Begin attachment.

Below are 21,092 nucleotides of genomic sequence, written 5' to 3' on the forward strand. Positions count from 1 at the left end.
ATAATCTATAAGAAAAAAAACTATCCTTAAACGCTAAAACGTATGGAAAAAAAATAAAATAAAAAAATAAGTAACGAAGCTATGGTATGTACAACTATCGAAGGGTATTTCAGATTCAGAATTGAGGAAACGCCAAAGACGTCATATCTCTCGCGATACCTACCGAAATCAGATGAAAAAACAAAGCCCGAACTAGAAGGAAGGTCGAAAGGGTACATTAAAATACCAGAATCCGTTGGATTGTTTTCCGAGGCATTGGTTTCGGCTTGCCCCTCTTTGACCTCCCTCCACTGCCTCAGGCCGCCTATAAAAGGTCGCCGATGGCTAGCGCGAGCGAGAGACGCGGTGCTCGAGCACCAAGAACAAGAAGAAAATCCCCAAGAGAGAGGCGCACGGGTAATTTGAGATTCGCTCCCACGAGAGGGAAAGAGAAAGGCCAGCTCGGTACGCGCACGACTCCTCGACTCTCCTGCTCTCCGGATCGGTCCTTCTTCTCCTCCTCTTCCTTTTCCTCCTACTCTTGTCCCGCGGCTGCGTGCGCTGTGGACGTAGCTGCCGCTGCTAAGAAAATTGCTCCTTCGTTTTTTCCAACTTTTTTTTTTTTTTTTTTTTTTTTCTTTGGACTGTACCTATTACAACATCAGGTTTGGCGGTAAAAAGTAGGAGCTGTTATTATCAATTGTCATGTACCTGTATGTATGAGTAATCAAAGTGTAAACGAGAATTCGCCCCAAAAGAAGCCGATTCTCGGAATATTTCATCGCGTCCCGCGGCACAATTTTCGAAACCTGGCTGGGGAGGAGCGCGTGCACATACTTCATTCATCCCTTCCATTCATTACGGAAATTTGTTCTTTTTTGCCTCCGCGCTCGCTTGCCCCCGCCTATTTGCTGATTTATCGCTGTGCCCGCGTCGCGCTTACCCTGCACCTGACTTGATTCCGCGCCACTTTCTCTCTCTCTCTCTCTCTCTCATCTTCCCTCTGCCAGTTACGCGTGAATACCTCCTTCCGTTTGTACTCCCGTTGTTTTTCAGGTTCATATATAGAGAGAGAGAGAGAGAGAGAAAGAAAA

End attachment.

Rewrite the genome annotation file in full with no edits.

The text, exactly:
Below are 21,092 nucleotides of genomic sequence, written 5' to 3' on the forward strand. Positions count from 1 at the left end.
ATAATCTATAAGAAAAAAAACTATCCTTAAACGCTAAAACGTATGGAAAAAAAATAAAATAAAAAAATAAGTAACGAAGCTATGGTATGTACAACTATCGAAGGGTATTTCAGATTCAGAATTGAGGAAACGCCAAAGACGTCATATCTCTCGCGATACCTACCGAAATCAGATGAAAAAACAAAGCCCGAACTAGAAGGAAGGTCGAAAGGGTACATTAAAATACCAGAATCCGTTGGATTGTTTTCCGAGGCATTGGTTTCGGCTTGCCCCTCTTTGACCTCCCTCCACTGCCTCAGGCCGCCTATAAAAGGTCGCCGATGGCTAGCGCGAGCGAGAGACGCGGTGCTCGAGCACCAAGAACAAGAAGAAAATCCCCAAGAGAGAGGCGCACGGGTAATTTGAGATTCGCTCCCACGAGAGGGAAAGAGAAAGGCCAGCTCGGTACGCGCACGACTCCTCGACTCTCCTGCTCTCCGGATCGGTCCTTCTTCTCCTCCTCTTCCTTTTCCTCCTACTCTTGTCCCGCGGCTGCGTGCGCTGTGGACGTAGCTGCCGCTGCTAAGAAAATTGCTCCTTCGTTTTTTCCAACTTTTTTTTTTTTTTTTTTTTTTTTCTTTGGACTGTACCTATTACAACATCAGGTTTGGCGGTAAAAAGTAGGAGCTGTTATTATCAATTGTCATGTACCTGTATGTATGAGTAATCAAAGTGTAAACGAGAATTCGCCCCAAAAGAAGCCGATTCTCGGAATATTTCATCGCGTCCCGCGGCACAATTTTCGAAACCTGGCTGGGGAGGAGCGCGTGCACATACTTCATTCATCCCTTCCATTCATTACGGAAATTTGTTCTTTTTTGCCTCCGCGCTCGCTTGCCCCCGCCTATTTGCTGATTTATCGCTGTGCCCGCGTCGCGCTTACCCTGCACCTGACTTGATTCCGCGCCACTTTCTCTCTCTCTCTCTCTCTCTCATCTTCCCTCTGCCAGTTACGCGTGAATACCTCCTTCCGTTTGTACTCCCGTTGTTTTTCAGGTTCATATATAGAGAGAGAGAGAGAGAGAGAAAGAAAA